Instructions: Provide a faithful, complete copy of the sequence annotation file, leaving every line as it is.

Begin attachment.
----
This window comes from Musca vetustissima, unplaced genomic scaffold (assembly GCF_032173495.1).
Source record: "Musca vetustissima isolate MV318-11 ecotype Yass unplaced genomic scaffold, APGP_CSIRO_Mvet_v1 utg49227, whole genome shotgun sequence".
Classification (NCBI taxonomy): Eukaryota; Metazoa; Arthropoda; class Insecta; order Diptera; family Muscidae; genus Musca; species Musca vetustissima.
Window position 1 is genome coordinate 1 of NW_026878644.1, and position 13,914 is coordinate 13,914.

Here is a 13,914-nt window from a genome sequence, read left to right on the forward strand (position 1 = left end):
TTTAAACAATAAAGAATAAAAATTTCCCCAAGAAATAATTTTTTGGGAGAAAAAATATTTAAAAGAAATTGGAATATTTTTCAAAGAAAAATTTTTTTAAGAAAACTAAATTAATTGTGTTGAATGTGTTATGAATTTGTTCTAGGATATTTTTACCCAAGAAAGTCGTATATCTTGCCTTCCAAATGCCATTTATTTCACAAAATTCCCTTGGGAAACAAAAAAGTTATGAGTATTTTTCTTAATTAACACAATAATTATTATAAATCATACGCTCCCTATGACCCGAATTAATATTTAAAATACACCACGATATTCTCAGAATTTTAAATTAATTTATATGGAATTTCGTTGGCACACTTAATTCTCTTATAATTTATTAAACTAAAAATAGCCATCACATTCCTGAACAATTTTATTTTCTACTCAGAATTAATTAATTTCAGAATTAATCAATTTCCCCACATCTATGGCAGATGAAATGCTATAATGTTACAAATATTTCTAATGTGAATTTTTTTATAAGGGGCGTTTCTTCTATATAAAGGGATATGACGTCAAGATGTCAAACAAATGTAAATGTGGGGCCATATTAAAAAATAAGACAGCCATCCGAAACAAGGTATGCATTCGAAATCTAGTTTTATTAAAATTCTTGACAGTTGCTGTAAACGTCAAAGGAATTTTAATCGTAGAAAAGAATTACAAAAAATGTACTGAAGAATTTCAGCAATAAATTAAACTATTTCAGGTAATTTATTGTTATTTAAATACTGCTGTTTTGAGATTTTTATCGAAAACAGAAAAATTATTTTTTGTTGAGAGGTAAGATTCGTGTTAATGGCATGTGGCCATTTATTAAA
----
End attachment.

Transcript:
This window comes from Musca vetustissima, unplaced genomic scaffold (assembly GCF_032173495.1).
Source record: "Musca vetustissima isolate MV318-11 ecotype Yass unplaced genomic scaffold, APGP_CSIRO_Mvet_v1 utg49227, whole genome shotgun sequence".
Classification (NCBI taxonomy): Eukaryota; Metazoa; Arthropoda; class Insecta; order Diptera; family Muscidae; genus Musca; species Musca vetustissima.
Window position 1 is genome coordinate 1 of NW_026878644.1, and position 13,914 is coordinate 13,914.

Here is a 13,914-nt window from a genome sequence, read left to right on the forward strand (position 1 = left end):
TTTAAACAATAAAGAATAAAAATTTCCCCAAGAAATAATTTTTTGGGAGAAAAAATATTTAAAAGAAATTGGAATATTTTTCAAAGAAAAATTTTTTTAAGAAAACTAAATTAATTGTGTTGAATGTGTTATGAATTTGTTCTAGGATATTTTTACCCAAGAAAGTCGTATATCTTGCCTTCCAAATGCCATTTATTTCACAAAATTCCCTTGGGAAACAAAAAAGTTATGAGTATTTTTCTTAATTAACACAATAATTATTATAAATCATACGCTCCCTATGACCCGAATTAATATTTAAAATACACCACGATATTCTCAGAATTTTAAATTAATTTATATGGAATTTCGTTGGCACACTTAATTCTCTTATAATTTATTAAACTAAAAATAGCCATCACATTCCTGAACAATTTTATTTTCTACTCAGAATTAATTAATTTCAGAATTAATCAATTTCCCCACATCTATGGCAGATGAAATGCTATAATGTTACAAATATTTCTAATGTGAATTTTTTTATAAGGGGCGTTTCTTCTATATAAAGGGATATGACGTCAAGATGTCAAACAAATGTAAATGTGGGGCCATATTAAAAAATAAGACAGCCATCCGAAACAAGGTATGCATTCGAAATCTAGTTTTATTAAAATTCTTGACAGTTGCTGTAAACGTCAAAGGAATTTTAATCGTAGAAAAGAATTACAAAAAATGTACTGAAGAATTTCAGCAATAAATTAAACTATTTCAGGTAATTTATTGTTATTTAAATACTGCTGTTTTGAGATTTTTATCGAAAACAGAAAAATTATTTTTTGTTGAGAGGTAAGATTCGTGTTAATGGCATGTGGCCATTTATTAAA